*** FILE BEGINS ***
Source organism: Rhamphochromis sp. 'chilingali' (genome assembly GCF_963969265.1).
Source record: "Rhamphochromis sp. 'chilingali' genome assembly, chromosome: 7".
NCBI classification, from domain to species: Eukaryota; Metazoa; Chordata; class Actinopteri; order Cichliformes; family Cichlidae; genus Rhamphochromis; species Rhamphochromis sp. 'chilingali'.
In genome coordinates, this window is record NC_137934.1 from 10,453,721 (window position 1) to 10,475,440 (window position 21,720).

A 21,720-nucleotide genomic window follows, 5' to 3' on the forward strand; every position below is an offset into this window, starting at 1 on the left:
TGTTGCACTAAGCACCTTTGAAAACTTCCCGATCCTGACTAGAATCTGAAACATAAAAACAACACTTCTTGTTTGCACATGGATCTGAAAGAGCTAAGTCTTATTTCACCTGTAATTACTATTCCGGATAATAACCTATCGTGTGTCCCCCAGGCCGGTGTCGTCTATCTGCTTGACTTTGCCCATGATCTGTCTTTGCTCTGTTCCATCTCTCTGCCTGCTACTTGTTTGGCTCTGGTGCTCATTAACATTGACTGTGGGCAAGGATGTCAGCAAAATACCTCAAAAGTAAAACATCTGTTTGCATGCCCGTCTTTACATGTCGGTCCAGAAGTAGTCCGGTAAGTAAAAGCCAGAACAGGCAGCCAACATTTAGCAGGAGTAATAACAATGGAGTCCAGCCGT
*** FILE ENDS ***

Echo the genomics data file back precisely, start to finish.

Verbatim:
Source organism: Rhamphochromis sp. 'chilingali' (genome assembly GCF_963969265.1).
Source record: "Rhamphochromis sp. 'chilingali' genome assembly, chromosome: 7".
NCBI classification, from domain to species: Eukaryota; Metazoa; Chordata; class Actinopteri; order Cichliformes; family Cichlidae; genus Rhamphochromis; species Rhamphochromis sp. 'chilingali'.
In genome coordinates, this window is record NC_137934.1 from 10,453,721 (window position 1) to 10,475,440 (window position 21,720).

A 21,720-nucleotide genomic window follows, 5' to 3' on the forward strand; every position below is an offset into this window, starting at 1 on the left:
TGTTGCACTAAGCACCTTTGAAAACTTCCCGATCCTGACTAGAATCTGAAACATAAAAACAACACTTCTTGTTTGCACATGGATCTGAAAGAGCTAAGTCTTATTTCACCTGTAATTACTATTCCGGATAATAACCTATCGTGTGTCCCCCAGGCCGGTGTCGTCTATCTGCTTGACTTTGCCCATGATCTGTCTTTGCTCTGTTCCATCTCTCTGCCTGCTACTTGTTTGGCTCTGGTGCTCATTAACATTGACTGTGGGCAAGGATGTCAGCAAAATACCTCAAAAGTAAAACATCTGTTTGCATGCCCGTCTTTACATGTCGGTCCAGAAGTAGTCCGGTAAGTAAAAGCCAGAACAGGCAGCCAACATTTAGCAGGAGTAATAACAATGGAGTCCAGCCGT